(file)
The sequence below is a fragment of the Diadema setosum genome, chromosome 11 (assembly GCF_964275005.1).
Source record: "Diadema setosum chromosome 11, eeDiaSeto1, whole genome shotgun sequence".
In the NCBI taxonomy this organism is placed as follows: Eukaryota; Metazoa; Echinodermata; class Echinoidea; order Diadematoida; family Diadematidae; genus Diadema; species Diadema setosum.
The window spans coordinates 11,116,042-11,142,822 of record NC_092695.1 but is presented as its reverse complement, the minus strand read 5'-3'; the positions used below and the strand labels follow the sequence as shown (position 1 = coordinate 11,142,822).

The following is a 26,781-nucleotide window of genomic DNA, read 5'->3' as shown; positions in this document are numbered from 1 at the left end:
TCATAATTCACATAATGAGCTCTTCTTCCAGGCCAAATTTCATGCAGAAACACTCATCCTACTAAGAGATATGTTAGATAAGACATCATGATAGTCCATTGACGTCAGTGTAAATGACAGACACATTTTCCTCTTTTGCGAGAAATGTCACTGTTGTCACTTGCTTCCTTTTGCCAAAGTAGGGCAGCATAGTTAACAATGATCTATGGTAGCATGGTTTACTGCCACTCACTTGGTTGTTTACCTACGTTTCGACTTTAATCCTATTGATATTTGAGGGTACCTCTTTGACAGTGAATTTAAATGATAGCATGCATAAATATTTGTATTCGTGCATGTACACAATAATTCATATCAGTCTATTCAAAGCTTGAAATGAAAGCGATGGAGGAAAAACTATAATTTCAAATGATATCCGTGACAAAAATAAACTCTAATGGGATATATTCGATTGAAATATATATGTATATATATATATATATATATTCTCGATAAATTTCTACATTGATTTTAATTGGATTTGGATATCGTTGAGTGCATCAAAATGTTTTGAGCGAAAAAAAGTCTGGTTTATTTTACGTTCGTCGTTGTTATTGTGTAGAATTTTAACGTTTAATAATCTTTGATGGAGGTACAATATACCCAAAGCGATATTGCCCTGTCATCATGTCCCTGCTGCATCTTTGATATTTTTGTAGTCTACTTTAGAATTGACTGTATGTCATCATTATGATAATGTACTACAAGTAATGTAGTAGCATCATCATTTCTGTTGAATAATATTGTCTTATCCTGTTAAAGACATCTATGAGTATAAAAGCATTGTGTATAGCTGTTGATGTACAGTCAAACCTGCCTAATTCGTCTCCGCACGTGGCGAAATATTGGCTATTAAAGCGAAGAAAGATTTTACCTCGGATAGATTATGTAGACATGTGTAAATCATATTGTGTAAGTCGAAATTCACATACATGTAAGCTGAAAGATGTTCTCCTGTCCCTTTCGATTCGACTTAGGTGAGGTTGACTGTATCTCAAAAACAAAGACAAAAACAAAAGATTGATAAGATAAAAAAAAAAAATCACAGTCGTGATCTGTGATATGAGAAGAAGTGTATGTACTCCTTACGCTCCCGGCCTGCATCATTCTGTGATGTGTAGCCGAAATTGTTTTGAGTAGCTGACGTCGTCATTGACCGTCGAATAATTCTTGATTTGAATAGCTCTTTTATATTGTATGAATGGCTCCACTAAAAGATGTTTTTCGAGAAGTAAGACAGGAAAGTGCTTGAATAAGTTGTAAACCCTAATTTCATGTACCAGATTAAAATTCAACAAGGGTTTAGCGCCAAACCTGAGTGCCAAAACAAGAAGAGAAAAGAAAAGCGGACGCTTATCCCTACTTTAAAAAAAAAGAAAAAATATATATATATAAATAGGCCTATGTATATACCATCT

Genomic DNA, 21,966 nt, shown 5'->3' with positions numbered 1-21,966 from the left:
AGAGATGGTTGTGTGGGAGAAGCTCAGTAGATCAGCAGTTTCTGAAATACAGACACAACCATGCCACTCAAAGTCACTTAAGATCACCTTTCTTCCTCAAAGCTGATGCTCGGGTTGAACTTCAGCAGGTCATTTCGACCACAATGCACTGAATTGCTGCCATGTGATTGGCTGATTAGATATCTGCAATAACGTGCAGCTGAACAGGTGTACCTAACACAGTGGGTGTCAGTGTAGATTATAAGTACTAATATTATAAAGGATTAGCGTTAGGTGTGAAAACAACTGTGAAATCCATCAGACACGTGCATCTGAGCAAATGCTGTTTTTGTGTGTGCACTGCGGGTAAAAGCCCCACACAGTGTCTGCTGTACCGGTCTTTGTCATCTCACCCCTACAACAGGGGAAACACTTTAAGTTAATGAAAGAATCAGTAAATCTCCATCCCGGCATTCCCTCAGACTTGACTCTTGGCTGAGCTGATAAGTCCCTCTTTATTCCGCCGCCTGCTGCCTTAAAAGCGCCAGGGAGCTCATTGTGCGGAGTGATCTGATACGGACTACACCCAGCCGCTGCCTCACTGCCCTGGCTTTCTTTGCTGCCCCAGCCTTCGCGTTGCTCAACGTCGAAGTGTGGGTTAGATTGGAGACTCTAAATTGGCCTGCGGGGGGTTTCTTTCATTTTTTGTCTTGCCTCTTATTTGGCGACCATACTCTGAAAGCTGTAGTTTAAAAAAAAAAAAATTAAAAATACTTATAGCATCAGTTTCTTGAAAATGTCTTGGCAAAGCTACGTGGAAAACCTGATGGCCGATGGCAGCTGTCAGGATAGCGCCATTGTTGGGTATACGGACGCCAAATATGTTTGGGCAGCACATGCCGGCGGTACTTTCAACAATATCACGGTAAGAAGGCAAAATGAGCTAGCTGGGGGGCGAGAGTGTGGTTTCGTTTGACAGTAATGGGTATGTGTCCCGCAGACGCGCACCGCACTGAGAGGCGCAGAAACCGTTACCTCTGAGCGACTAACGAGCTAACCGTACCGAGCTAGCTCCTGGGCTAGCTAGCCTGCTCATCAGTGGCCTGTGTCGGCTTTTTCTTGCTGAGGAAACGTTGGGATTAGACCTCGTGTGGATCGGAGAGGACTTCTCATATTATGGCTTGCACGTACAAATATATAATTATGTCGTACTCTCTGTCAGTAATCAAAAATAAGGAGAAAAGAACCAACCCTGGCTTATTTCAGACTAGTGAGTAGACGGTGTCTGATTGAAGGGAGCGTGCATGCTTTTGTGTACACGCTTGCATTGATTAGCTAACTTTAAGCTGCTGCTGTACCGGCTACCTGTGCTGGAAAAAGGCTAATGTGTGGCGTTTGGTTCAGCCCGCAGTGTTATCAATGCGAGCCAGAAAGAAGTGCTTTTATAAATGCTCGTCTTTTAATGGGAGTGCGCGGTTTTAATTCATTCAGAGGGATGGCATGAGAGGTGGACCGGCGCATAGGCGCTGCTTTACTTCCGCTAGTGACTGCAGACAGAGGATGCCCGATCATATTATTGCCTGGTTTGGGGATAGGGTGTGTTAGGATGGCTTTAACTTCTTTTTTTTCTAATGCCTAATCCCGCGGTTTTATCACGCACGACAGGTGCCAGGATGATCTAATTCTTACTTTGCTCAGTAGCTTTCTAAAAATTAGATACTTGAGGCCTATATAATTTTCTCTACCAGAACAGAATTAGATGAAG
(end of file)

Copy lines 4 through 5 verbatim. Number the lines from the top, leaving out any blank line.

The window spans coordinates 11,116,042-11,142,822 of record NC_092695.1 but is presented as its reverse complement, the minus strand read 5'-3'; the positions used below and the strand labels follow the sequence as shown (position 1 = coordinate 11,142,822).

The following is a 26,781-nucleotide window of genomic DNA, read 5'->3' as shown; positions in this document are numbered from 1 at the left end: